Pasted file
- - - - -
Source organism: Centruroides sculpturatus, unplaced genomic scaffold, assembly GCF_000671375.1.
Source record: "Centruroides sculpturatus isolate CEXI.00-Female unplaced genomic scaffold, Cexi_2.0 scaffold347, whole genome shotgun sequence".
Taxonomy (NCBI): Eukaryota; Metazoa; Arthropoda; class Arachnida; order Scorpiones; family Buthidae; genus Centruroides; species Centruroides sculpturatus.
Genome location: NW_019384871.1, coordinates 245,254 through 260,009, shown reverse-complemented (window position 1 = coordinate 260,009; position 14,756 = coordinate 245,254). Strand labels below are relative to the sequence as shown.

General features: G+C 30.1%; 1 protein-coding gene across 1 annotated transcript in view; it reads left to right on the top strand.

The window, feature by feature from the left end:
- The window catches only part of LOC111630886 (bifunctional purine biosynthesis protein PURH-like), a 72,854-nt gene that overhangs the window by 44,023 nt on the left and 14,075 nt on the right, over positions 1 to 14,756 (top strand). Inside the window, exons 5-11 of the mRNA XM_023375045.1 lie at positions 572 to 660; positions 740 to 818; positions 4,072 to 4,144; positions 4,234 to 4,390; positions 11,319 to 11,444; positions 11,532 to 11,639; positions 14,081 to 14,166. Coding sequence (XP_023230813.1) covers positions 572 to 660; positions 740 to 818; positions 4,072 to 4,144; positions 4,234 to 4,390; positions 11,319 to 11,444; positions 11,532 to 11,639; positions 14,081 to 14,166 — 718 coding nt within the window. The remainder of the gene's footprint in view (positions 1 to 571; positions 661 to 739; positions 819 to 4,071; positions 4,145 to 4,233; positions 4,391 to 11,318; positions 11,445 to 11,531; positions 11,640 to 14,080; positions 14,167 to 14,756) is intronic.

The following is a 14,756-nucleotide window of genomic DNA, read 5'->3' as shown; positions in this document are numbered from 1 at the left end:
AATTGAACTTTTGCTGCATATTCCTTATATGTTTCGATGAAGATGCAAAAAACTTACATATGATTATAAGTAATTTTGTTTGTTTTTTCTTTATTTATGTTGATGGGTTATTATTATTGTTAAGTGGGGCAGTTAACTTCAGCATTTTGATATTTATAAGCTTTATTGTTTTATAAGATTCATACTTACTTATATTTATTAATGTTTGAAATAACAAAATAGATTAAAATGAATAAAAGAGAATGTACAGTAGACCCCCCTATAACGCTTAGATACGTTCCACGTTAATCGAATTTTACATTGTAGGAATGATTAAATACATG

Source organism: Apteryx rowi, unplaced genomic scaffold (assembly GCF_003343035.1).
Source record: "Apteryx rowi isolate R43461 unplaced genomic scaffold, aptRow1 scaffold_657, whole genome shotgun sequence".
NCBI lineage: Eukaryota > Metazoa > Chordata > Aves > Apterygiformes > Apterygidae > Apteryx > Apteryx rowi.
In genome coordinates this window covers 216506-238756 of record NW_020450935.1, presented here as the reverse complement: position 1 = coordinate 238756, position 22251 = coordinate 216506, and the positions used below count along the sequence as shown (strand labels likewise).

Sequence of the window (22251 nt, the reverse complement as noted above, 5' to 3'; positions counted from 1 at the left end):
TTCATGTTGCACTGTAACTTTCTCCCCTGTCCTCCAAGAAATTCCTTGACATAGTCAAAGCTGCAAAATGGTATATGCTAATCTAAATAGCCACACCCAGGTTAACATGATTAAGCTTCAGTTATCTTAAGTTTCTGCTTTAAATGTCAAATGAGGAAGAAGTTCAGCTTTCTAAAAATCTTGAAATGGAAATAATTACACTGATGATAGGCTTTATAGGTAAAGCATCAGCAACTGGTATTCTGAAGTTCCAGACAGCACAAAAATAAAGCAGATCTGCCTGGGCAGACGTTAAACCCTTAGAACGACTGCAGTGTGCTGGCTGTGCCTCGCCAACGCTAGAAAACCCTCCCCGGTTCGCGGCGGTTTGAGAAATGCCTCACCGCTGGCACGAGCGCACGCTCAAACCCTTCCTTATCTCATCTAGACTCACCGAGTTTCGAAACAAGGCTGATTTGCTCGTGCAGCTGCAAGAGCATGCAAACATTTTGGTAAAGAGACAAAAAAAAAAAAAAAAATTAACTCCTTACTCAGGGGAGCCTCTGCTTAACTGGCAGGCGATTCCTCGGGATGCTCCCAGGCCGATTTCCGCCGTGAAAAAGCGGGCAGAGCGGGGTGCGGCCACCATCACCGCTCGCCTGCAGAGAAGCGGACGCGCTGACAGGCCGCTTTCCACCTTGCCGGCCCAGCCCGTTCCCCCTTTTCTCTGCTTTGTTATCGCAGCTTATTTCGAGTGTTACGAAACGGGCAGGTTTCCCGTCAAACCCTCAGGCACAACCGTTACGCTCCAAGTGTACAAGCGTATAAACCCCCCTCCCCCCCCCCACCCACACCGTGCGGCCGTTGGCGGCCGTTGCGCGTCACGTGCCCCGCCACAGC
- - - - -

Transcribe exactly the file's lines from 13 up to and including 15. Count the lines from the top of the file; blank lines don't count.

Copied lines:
In genome coordinates this window covers 216506-238756 of record NW_020450935.1, presented here as the reverse complement: position 1 = coordinate 238756, position 22251 = coordinate 216506, and the positions used below count along the sequence as shown (strand labels likewise).

Sequence of the window (22251 nt, the reverse complement as noted above, 5' to 3'; positions counted from 1 at the left end):
TTCATGTTGCACTGTAACTTTCTCCCCTGTCCTCCAAGAAATTCCTTGACATAGTCAAAGCTGCAAAATGGTATATGCTAATCTAAATAGCCACACCCAGGTTAACATGATTAAGCTTCAGTTATCTTAAGTTTCTGCTTTAAATGTCAAATGAGGAAGAAGTTCAGCTTTCTAAAAATCTTGAAATGGAAATAATTACACTGATGATAGGCTTTATAGGTAAAGCATCAGCAACTGGTATTCTGAAGTTCCAGACAGCACAAAAATAAAGCAGATCTGCCTGGGCAGACGTTAAACCCTTAGAACGACTGCAGTGTGCTGGCTGTGCCTCGCCAACGCTAGAAAACCCTCCCCGGTTCGCGGCGGTTTGAGAAATGCCTCACCGCTGGCACGAGCGCACGCTCAAACCCTTCCTTATCTCATCTAGACTCACCGAGTTTCGAAACAAGGCTGATTTGCTCGTGCAGCTGCAAGAGCATGCAAACATTTTGGTAAAGAGACAAAAAAAAAAAAAAAAATTAACTCCTTACTCAGGGGAGCCTCTGCTTAACTGGCAGGCGATTCCTCGGGATGCTCCCAGGCCGATTTCCGCCGTGAAAAAGCGGGCAGAGCGGGGTGCGGCCACCATCACCGCTCGCCTGCAGAGAAGCGGACGCGCTGACAGGCCGCTTTCCACCTTGCCGGCCCAGCCCGTTCCCCCTTTTCTCTGCTTTGTTATCGCAGCTTATTTCGAGTGTTACGAAACGGGCAGGTTTCCCGTCAAACCCTCAGGCACAACCGTTACGCTCCAAGTGTACAAGCGTATAAACCCCCCTCCCCCCCCCCACCCACACCGTGCGGCCGTTGGCGGCCGTTGCGCGTCACGTGCCCCGCCACAGC